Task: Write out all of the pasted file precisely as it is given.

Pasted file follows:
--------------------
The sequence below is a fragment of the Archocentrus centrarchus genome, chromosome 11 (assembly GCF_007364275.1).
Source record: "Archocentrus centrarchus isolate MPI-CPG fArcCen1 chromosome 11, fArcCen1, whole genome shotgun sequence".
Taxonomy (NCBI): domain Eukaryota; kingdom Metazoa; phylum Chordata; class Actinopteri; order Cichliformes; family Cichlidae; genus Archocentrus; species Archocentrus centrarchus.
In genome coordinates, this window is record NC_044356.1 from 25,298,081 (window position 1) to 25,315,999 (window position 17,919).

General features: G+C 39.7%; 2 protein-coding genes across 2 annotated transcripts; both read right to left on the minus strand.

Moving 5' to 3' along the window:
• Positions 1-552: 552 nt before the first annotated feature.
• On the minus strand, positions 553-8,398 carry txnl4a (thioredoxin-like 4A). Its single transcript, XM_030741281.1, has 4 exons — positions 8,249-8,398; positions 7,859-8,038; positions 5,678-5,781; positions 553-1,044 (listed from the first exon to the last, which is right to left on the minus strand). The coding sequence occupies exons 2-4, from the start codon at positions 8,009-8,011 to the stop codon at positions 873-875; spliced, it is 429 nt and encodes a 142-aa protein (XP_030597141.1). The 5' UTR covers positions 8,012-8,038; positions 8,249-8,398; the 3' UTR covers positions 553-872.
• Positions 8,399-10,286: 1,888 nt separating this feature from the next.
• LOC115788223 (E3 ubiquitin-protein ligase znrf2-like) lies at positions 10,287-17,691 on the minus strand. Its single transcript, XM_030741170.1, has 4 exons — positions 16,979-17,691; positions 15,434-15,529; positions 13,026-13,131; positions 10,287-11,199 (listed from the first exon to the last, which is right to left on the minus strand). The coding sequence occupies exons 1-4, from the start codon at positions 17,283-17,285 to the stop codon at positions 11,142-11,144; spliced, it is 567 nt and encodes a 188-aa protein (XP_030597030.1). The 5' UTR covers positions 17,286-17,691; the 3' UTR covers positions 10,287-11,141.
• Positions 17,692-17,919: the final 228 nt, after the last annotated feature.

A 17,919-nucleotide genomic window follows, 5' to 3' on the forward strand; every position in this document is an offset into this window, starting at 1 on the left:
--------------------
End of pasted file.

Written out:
The sequence below is a fragment of the Archocentrus centrarchus genome, chromosome 11 (assembly GCF_007364275.1).
Source record: "Archocentrus centrarchus isolate MPI-CPG fArcCen1 chromosome 11, fArcCen1, whole genome shotgun sequence".
Taxonomy (NCBI): domain Eukaryota; kingdom Metazoa; phylum Chordata; class Actinopteri; order Cichliformes; family Cichlidae; genus Archocentrus; species Archocentrus centrarchus.
In genome coordinates, this window is record NC_044356.1 from 25,298,081 (window position 1) to 25,315,999 (window position 17,919).

General features: G+C 39.7%; 2 protein-coding genes across 2 annotated transcripts; both read right to left on the minus strand.

Moving 5' to 3' along the window:
• Positions 1-552: 552 nt before the first annotated feature.
• On the minus strand, positions 553-8,398 carry txnl4a (thioredoxin-like 4A). Its single transcript, XM_030741281.1, has 4 exons — positions 8,249-8,398; positions 7,859-8,038; positions 5,678-5,781; positions 553-1,044 (listed from the first exon to the last, which is right to left on the minus strand). The coding sequence occupies exons 2-4, from the start codon at positions 8,009-8,011 to the stop codon at positions 873-875; spliced, it is 429 nt and encodes a 142-aa protein (XP_030597141.1). The 5' UTR covers positions 8,012-8,038; positions 8,249-8,398; the 3' UTR covers positions 553-872.
• Positions 8,399-10,286: 1,888 nt separating this feature from the next.
• LOC115788223 (E3 ubiquitin-protein ligase znrf2-like) lies at positions 10,287-17,691 on the minus strand. Its single transcript, XM_030741170.1, has 4 exons — positions 16,979-17,691; positions 15,434-15,529; positions 13,026-13,131; positions 10,287-11,199 (listed from the first exon to the last, which is right to left on the minus strand). The coding sequence occupies exons 1-4, from the start codon at positions 17,283-17,285 to the stop codon at positions 11,142-11,144; spliced, it is 567 nt and encodes a 188-aa protein (XP_030597030.1). The 5' UTR covers positions 17,286-17,691; the 3' UTR covers positions 10,287-11,141.
• Positions 17,692-17,919: the final 228 nt, after the last annotated feature.

A 17,919-nucleotide genomic window follows, 5' to 3' on the forward strand; every position in this document is an offset into this window, starting at 1 on the left: